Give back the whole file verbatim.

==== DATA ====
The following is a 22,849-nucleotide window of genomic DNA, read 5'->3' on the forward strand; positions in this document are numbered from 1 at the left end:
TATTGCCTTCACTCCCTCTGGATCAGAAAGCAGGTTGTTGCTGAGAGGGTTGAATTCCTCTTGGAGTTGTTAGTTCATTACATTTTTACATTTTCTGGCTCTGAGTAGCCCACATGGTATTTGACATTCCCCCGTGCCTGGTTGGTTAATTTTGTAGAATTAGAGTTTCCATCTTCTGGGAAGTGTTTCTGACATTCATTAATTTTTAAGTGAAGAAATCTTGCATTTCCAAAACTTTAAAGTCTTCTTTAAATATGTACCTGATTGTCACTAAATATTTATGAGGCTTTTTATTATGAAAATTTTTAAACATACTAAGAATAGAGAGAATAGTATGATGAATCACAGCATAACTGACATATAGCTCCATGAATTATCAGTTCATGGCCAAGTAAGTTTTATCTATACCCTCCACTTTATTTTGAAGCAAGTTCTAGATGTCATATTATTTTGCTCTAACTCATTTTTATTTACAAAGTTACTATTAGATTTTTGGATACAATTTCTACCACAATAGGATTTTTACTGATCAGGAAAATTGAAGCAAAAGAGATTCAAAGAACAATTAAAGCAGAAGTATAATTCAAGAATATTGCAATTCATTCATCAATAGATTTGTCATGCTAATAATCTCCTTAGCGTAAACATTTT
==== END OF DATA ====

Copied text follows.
The following is a 22,849-nucleotide window of genomic DNA, read 5'->3' on the forward strand; positions in this document are numbered from 1 at the left end:
TATTGCCTTCACTCCCTCTGGATCAGAAAGCAGGTTGTTGCTGAGAGGGTTGAATTCCTCTTGGAGTTGTTAGTTCATTACATTTTTACATTTTCTGGCTCTGAGTAGCCCACATGGTATTTGACATTCCCCCGTGCCTGGTTGGTTAATTTTGTAGAATTAGAGTTTCCATCTTCTGGGAAGTGTTTCTGACATTCATTAATTTTTAAGTGAAGAAATCTTGCATTTCCAAAACTTTAAAGTCTTCTTTAAATATGTACCTGATTGTCACTAAATATTTATGAGGCTTTTTATTATGAAAATTTTTAAACATACTAAGAATAGAGAGAATAGTATGATGAATCACAGCATAACTGACATATAGCTCCATGAATTATCAGTTCATGGCCAAGTAAGTTTTATCTATACCCTCCACTTTATTTTGAAGCAAGTTCTAGATGTCATATTATTTTGCTCTAACTCATTTTTATTTACAAAGTTACTATTAGATTTTTGGATACAATTTCTACCACAATAGGATTTTTACTGATCAGGAAAATTGAAGCAAAAGAGATTCAAAGAACAATTAAAGCAGAAGTATAATTCAAGAATATTGCAATTCATTCATCAATAGATTTGTCATGCTAATAATCTCCTTAGCGTAAACATTTT